Kagawa Singer says research will help provide the descriptive work needed to identify the differences in what will be relevant and meaningful to different cultural groups, such as understanding the role of family and communication. She offers the explanation of how groups communicate, saying that, perhaps with the exception of the African-American community, research shows that non-European minorities tend to be less verbal.
Communication with Native Americans, Asians, Latinos, and Pacific Islanders is more indirect so as not to make the other person uncomfortable, says Kagawa Singer. “This means communication takes a lot longer because you have to be careful. When they know you are able to do that, then there is a sense of safety, and trust is more likely to be built.”
This is one reason why members of these populations may show up for support groups once or twice but not return if they are pushed to ­communicate their inner feelings directly.
“When it came time for me to take my journey with breast cancer, I needed more than just someone to talk to—I needed someone who could relate to me specifically.“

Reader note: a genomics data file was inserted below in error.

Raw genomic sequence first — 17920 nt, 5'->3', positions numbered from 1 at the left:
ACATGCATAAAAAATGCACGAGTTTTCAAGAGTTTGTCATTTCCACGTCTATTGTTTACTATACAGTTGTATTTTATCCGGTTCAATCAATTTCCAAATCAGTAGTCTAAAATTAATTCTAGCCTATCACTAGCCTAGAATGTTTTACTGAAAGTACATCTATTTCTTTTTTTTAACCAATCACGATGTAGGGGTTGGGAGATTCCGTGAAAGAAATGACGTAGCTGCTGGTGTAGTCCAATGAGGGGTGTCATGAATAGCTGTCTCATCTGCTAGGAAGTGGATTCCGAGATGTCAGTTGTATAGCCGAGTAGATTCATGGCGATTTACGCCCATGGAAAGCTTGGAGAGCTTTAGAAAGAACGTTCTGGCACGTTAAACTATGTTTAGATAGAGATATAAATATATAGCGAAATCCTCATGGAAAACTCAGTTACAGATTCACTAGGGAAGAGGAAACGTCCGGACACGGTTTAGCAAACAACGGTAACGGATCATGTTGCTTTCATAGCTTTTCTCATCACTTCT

Education and trust are also major hurdles for Elliott Goytia, MD, in his job as a physician at Queens Cancer Center in Jamaica, New York. Goytia directs the hospital’s primary care clinic for survivors, which serves the minority population in partnership with Memorial Sloan-Kettering Cancer Center in New York City.
The clinic was initially designed to work with minorities beginning two years after treatment, Goytia says, but patients needed more, including primary care, so they now have three patient populations: one for preventive care, one for active treatment, and one for survivorship. “Queens is the most diverse borough in the United States,” Goytia says. “We have patients who come speaking 135 different languages. It’s really a micro-world.”